The VC dimension.

Machine Learning Classification

A quick explanation of the VC dimension.

Andrea Bonvini

When talking about binary classification, an hypothesis is a function that maps an input from the entire input space to a result: \[ h:\mathcal{X}\to\{-1,+1\} \] The number of hypotheses \(\vert\mathcal{H}\vert\) can be infinite.

A dichotomy is a hypothesis that maps from an input from the sample size to a result:

\[ h:\{\mathbf{x}_1,\mathbf{x}_2,\dots,\mathbf{x}_N\}\to\{-1,+1\} \]

The number of dichotomies \(\vert\mathcal{H}(\mathbf{x}_1,\mathbf{x}_2,\dots,\mathbf{x}_N )\vert\) is at most \(2^N\), where \(N\) is the sample size.

e.g. for a sample size \(N = 3\) we have at most \(8\) possible dichotomies:

        x1 x2 x3
1       -1 -1 -1
2       -1 -1 +1
3       -1 +1 -1
4       -1 +1 +1
5       +1 -1 -1 
6       +1 -1 +1
7       +1 +1 -1
8       +1 +1 +1

The growth function is a function that counts the most dichotomies on any \(N\) points. \[ m_{\mathcal{H}}(N)=\underset{\mathbf{x}_1,\dots,\mathbf{x}_N\in\mathcal{X}}{max}\vert\mathcal{H}(\mathbf{x}_1,\dots,\mathbf{x}_N)\vert \] This translates into choosing any \(N\) points and laying them out in any fashion in the input space. Determining \(m\) is equivalent to looking for such a layout of the \(N\) points that yields the most dichotomies.

The growth function satisfies: \[ m_{\mathcal{H}}(N)\le 2^N \] This can be applied to the perceptron. For example, when \(N=4\), we can lay out the points so that they are easily separated. However, given a layout, we must then consider all possible configurations of labels on the points, one of which is the following:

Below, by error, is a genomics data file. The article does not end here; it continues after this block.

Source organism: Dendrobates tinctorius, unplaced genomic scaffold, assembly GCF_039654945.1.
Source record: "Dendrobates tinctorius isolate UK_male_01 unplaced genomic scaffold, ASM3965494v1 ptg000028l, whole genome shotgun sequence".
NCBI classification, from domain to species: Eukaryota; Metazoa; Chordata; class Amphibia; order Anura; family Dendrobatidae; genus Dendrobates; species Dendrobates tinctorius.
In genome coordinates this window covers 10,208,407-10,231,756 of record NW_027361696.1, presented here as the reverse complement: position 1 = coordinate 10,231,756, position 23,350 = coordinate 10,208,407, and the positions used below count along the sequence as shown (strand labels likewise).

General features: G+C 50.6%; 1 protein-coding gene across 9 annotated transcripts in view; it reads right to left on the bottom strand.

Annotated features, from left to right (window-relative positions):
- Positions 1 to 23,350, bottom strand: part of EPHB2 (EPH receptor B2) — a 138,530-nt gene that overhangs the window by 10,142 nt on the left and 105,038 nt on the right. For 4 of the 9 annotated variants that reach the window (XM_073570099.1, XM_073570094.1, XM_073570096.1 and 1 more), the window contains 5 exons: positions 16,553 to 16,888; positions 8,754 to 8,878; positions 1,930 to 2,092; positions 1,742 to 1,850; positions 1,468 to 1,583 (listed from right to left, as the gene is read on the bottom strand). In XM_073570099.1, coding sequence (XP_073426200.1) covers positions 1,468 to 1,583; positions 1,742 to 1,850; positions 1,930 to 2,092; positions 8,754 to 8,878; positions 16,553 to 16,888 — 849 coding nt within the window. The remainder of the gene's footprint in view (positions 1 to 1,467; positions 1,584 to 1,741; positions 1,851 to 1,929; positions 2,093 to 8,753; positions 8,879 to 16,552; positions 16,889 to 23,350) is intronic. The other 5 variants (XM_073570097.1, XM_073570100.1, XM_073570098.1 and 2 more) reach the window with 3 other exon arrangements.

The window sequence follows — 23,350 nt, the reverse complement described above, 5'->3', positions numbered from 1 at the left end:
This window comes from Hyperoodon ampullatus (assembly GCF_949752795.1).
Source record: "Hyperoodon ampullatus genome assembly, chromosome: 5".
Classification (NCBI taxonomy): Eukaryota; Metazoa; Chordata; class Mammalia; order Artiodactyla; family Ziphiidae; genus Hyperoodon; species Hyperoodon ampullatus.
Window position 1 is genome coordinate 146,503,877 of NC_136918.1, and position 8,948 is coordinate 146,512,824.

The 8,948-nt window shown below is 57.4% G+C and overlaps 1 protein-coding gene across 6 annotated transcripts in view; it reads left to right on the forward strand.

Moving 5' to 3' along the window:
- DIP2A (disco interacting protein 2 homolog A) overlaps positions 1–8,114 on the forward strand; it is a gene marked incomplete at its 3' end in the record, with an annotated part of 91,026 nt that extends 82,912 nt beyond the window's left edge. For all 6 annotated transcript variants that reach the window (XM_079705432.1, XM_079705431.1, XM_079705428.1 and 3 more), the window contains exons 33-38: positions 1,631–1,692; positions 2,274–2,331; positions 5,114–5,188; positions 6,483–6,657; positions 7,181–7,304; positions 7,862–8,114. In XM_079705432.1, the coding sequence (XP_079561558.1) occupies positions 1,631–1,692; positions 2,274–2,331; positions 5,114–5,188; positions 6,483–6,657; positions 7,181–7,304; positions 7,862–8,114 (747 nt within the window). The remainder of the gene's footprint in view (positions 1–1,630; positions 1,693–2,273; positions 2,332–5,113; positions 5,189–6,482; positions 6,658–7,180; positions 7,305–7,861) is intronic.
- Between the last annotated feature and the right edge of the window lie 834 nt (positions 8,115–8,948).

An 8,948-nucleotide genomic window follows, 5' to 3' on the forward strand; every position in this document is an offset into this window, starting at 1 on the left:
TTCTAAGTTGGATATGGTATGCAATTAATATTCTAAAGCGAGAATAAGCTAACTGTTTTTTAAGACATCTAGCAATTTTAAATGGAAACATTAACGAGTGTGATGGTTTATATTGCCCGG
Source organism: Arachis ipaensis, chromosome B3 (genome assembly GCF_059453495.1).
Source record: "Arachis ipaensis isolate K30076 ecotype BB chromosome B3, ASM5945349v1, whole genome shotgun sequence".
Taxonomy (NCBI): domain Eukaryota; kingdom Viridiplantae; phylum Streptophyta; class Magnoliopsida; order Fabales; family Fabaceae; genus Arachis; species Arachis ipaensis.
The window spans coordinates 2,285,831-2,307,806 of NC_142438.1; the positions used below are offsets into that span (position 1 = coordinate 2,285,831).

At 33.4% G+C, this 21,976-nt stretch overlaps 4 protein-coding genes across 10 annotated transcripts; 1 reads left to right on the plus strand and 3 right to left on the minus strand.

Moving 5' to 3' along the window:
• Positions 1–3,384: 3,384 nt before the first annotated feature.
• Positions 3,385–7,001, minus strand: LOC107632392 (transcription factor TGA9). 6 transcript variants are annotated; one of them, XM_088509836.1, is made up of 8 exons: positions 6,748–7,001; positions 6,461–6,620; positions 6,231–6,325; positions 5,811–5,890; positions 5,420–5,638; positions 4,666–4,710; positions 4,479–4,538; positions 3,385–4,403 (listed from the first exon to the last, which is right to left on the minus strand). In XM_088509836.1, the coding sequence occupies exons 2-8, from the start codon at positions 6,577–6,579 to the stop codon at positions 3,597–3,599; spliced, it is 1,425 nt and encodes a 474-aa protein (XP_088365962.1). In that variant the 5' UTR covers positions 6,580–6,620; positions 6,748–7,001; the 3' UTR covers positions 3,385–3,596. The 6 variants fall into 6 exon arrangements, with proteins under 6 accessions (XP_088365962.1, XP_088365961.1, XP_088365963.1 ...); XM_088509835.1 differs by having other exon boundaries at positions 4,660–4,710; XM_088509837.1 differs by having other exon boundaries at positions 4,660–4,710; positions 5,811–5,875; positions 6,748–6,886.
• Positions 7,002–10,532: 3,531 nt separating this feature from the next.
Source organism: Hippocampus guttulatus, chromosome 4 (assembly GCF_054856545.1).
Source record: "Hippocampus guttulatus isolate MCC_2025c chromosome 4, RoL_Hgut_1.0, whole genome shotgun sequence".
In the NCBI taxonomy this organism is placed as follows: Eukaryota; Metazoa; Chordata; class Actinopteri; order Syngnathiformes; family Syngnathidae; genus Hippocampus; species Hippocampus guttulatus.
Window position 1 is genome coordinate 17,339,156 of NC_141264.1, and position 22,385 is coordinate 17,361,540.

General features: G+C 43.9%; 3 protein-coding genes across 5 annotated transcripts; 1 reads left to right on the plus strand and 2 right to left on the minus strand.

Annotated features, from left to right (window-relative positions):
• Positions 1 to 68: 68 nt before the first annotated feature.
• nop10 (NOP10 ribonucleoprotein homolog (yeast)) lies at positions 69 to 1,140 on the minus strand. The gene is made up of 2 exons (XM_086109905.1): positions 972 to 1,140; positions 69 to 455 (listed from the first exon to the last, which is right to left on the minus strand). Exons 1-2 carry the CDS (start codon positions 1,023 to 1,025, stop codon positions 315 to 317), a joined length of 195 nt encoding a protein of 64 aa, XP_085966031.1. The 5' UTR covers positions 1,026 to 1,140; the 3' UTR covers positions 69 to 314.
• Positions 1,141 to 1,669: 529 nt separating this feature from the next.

This is where the perceptron breaks down because it cannot separate that configuration, and so \(m_{\mathcal{H}}(4)=14\) because two configurations—this one and the one in which the left/right points are blue and top/bottom are red—cannot be represented. For this reason, we have to expect that for perceptrons, \(m\) can’t be \(2^4\).

The VC ( Vapnik-Chervonenkis ) dimension of a hypothesis set \(\mathcal{H}\) , denoted by \(d_{VC}(\mathcal{H})\) is the largest value of \(N\) for which \(m_{\mathcal{H}}(N)=2^N\) , in other words is “the most points \(\mathcal{H}\) can shatter

We can say that the VC dimension is one of many measures that characterize the expressive power, or capacity, of a hypothesis class.

You can think of the VC dimension as “how many points can this model class memorize/shatter?” (a ton? \(\to\) BAD! not so many? \(\to\) GOOD!).

With respect to learning, the effect of the VC dimension is that if the VC dimension is finite, then the hypothesis will generalize:

\[ d_{vc}(\mathcal H)\ \Longrightarrow\ g \in \mathcal H \text { will generalize } \]

The key observation here is that this statement is independent of:

The only things that factor into this are the training examples, the hypothesis set, and the final hypothesis.

The VC dimension for a linear classifier (i.e. a line in 2D, a plane in 3D etc…) is \(d+1\) (a line can shatter at most \(2+1=3\) points, a plane can shatter at most \(3+1=4\) points etc…)

Proof: here

How many randomly drawn examples suffice to guarantee error of at most \(\epsilon\) with probability at least (1−\(\delta\))?

\[ N\ge\frac{1}{\epsilon}\left(4\log\left(\frac{2}{\delta}\right)+8VC(H)\log_2\left(\frac{13}{\epsilon}\right)\right) \]

PAC BOUND using VC dimension: \[ L_{true}(h)\le L_{train}(h)+\sqrt{\frac{VC(H)\left(\ln\frac{2N}{VC(H)}+1\right)+\ln\frac{4}{\delta}}{N}} \]


For attribution, please cite this work as

Bonvini (2021, Feb. 14). Last Week's Potatoes: The VC dimension.. Retrieved from

BibTeX citation

  author = {Bonvini, Andrea},
  title = {Last Week's Potatoes: The VC dimension.},
  url = {},
  year = {2021}